Improving fluidity in cities with intelligent traffic lights

 Author: Matthewson Quentin

Connected Autonomous Vehicles (CAVs) will get more and more present on the roads in the future. They are a great way to improve traffic fluidity and thus reduce pollution. As long as other non-autonomous vehicles are present, traffic lights will be mandatory to coordinate the flow of cars. Nowadays, in most countries, traffic lights are unable to adapt dynamically to traffic-related needs like events, traffic jams, road work, and more.

Communicating traffic lights could be the solution to improve fluidity and promote fast and dynamic adaptations. Companies are starting to fund research to prove the utility of such an infrastructure and aiming to improve the technologies involved.

An ongoing study that started last year with the High School of Landscape, Engineering, and Architecture (HEPIA) in collaboration with Geneva Public Transport (TPG) has determined that the overall benefits of such technologies would reduce the waiting time by 13% in cities using dynamic traffic lights. The simulated environment used to make this study is SUMO, alongside TraCI (Traffic Control Interface) and Veins. Since Geneva is home to pilots involving CAVs, it seemed interesting to see what type of smart city improvements could take place. To do so, problematic intersections have been identified in the city's heart, and a mapping of the area was created to match today's reality. Geneva does not yet have Vehicle-to-Everything (V2X) communications for the traffic lights implemented in its infrastructure. Still, these studies aim at promoting the benefits that could be gained for every road user.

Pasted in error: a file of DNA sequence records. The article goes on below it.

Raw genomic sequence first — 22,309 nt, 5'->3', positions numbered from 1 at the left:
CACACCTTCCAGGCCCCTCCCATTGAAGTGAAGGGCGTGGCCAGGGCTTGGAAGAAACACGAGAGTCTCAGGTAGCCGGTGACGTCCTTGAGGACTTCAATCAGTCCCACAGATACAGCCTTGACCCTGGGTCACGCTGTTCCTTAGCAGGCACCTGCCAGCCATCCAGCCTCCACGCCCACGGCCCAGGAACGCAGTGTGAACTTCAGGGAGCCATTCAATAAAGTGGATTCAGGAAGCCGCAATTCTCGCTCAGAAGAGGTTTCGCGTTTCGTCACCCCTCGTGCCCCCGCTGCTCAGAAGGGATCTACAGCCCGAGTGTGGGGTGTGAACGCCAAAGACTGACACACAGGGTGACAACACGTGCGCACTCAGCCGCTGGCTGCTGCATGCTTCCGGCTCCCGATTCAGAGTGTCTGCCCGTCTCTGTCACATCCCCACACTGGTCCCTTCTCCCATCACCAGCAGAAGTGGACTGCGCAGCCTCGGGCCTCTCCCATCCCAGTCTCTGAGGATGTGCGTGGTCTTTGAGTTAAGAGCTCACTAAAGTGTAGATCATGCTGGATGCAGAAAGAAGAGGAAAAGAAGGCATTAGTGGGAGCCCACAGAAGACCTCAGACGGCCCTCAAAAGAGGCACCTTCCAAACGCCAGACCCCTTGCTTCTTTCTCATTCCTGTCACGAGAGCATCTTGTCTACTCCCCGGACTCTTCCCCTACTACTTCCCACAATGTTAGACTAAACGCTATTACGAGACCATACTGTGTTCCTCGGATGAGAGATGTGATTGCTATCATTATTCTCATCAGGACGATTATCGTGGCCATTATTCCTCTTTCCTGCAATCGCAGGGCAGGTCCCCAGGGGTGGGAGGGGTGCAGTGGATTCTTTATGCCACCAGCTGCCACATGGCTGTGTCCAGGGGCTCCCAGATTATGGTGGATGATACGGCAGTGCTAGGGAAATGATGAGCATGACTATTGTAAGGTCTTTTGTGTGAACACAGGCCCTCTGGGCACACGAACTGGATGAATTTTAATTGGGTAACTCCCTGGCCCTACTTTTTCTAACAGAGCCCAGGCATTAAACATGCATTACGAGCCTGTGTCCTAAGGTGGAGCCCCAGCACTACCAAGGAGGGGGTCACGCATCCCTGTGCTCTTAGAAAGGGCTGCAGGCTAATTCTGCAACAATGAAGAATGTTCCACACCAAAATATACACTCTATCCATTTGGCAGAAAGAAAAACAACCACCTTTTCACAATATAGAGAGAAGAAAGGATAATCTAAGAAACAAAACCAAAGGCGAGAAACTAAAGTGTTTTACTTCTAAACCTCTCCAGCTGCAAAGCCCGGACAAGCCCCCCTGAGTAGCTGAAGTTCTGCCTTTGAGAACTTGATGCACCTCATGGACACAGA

Figure 1: Simulated road network, northern part of Geneva

Future works will involve Vehicle-to-Infrastructure (V2I) communications improving city flux with a supervision organ. All intersections will be analyzed using traffic density that can be provided by connected vehicles. A parallel study shall look into V2I improvements in a node network not relying on centralized supervision, with each node being an intersection. nIoVe will help provide cyber-security advice and proofs-of-concept in the real-world pilot environment that will be applied to these simulations.



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